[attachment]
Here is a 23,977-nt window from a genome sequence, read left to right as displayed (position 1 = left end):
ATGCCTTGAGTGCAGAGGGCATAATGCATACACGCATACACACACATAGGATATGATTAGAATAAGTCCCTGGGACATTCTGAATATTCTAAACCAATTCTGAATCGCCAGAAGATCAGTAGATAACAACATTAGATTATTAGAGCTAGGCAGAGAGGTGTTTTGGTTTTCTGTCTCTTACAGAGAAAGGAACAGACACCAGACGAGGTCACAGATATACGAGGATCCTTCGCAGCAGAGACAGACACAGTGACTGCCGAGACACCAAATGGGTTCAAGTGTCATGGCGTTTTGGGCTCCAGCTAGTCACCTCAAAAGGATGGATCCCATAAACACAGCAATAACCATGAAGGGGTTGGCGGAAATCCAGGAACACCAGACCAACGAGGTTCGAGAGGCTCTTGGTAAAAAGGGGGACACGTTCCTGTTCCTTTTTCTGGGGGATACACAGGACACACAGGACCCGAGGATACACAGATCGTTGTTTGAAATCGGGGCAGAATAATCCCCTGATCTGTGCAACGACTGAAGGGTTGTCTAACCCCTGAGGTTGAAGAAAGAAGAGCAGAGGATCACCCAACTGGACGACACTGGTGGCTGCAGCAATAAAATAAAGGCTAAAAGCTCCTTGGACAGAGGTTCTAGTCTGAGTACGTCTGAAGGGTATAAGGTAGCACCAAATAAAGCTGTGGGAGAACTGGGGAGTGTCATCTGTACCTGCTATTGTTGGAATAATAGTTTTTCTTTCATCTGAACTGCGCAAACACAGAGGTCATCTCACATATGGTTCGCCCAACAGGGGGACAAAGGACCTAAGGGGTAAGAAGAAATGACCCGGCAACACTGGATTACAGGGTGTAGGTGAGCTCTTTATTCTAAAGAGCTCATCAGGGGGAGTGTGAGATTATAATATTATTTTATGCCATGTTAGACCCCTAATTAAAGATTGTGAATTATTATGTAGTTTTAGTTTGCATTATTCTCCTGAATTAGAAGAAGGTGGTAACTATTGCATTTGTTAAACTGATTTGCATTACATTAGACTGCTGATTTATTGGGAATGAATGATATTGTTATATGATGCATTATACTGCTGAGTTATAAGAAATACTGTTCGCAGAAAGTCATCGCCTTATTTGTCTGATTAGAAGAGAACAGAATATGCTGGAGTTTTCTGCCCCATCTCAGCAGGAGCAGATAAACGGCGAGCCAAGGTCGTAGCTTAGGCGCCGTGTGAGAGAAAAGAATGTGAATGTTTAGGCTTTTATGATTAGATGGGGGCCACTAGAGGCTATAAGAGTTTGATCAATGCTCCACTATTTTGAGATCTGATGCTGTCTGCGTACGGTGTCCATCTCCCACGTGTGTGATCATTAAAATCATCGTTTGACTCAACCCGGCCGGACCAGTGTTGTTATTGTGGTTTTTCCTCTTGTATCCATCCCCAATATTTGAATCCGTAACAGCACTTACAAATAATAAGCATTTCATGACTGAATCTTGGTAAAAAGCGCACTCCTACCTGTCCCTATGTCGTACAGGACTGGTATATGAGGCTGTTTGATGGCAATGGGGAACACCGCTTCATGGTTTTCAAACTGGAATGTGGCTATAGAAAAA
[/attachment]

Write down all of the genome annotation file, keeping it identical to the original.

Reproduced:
Here is a 23,977-nt window from a genome sequence, read left to right as displayed (position 1 = left end):
ATGCCTTGAGTGCAGAGGGCATAATGCATACACGCATACACACACATAGGATATGATTAGAATAAGTCCCTGGGACATTCTGAATATTCTAAACCAATTCTGAATCGCCAGAAGATCAGTAGATAACAACATTAGATTATTAGAGCTAGGCAGAGAGGTGTTTTGGTTTTCTGTCTCTTACAGAGAAAGGAACAGACACCAGACGAGGTCACAGATATACGAGGATCCTTCGCAGCAGAGACAGACACAGTGACTGCCGAGACACCAAATGGGTTCAAGTGTCATGGCGTTTTGGGCTCCAGCTAGTCACCTCAAAAGGATGGATCCCATAAACACAGCAATAACCATGAAGGGGTTGGCGGAAATCCAGGAACACCAGACCAACGAGGTTCGAGAGGCTCTTGGTAAAAAGGGGGACACGTTCCTGTTCCTTTTTCTGGGGGATACACAGGACACACAGGACCCGAGGATACACAGATCGTTGTTTGAAATCGGGGCAGAATAATCCCCTGATCTGTGCAACGACTGAAGGGTTGTCTAACCCCTGAGGTTGAAGAAAGAAGAGCAGAGGATCACCCAACTGGACGACACTGGTGGCTGCAGCAATAAAATAAAGGCTAAAAGCTCCTTGGACAGAGGTTCTAGTCTGAGTACGTCTGAAGGGTATAAGGTAGCACCAAATAAAGCTGTGGGAGAACTGGGGAGTGTCATCTGTACCTGCTATTGTTGGAATAATAGTTTTTCTTTCATCTGAACTGCGCAAACACAGAGGTCATCTCACATATGGTTCGCCCAACAGGGGGACAAAGGACCTAAGGGGTAAGAAGAAATGACCCGGCAACACTGGATTACAGGGTGTAGGTGAGCTCTTTATTCTAAAGAGCTCATCAGGGGGAGTGTGAGATTATAATATTATTTTATGCCATGTTAGACCCCTAATTAAAGATTGTGAATTATTATGTAGTTTTAGTTTGCATTATTCTCCTGAATTAGAAGAAGGTGGTAACTATTGCATTTGTTAAACTGATTTGCATTACATTAGACTGCTGATTTATTGGGAATGAATGATATTGTTATATGATGCATTATACTGCTGAGTTATAAGAAATACTGTTCGCAGAAAGTCATCGCCTTATTTGTCTGATTAGAAGAGAACAGAATATGCTGGAGTTTTCTGCCCCATCTCAGCAGGAGCAGATAAACGGCGAGCCAAGGTCGTAGCTTAGGCGCCGTGTGAGAGAAAAGAATGTGAATGTTTAGGCTTTTATGATTAGATGGGGGCCACTAGAGGCTATAAGAGTTTGATCAATGCTCCACTATTTTGAGATCTGATGCTGTCTGCGTACGGTGTCCATCTCCCACGTGTGTGATCATTAAAATCATCGTTTGACTCAACCCGGCCGGACCAGTGTTGTTATTGTGGTTTTTCCTCTTGTATCCATCCCCAATATTTGAATCCGTAACAGCACTTACAAATAATAAGCATTTCATGACTGAATCTTGGTAAAAAGCGCACTCCTACCTGTCCCTATGTCGTACAGGACTGGTATATGAGGCTGTTTGATGGCAATGGGGAACACCGCTTCATGGTTTTCAAACTGGAATGTGGCTATAGAAAAA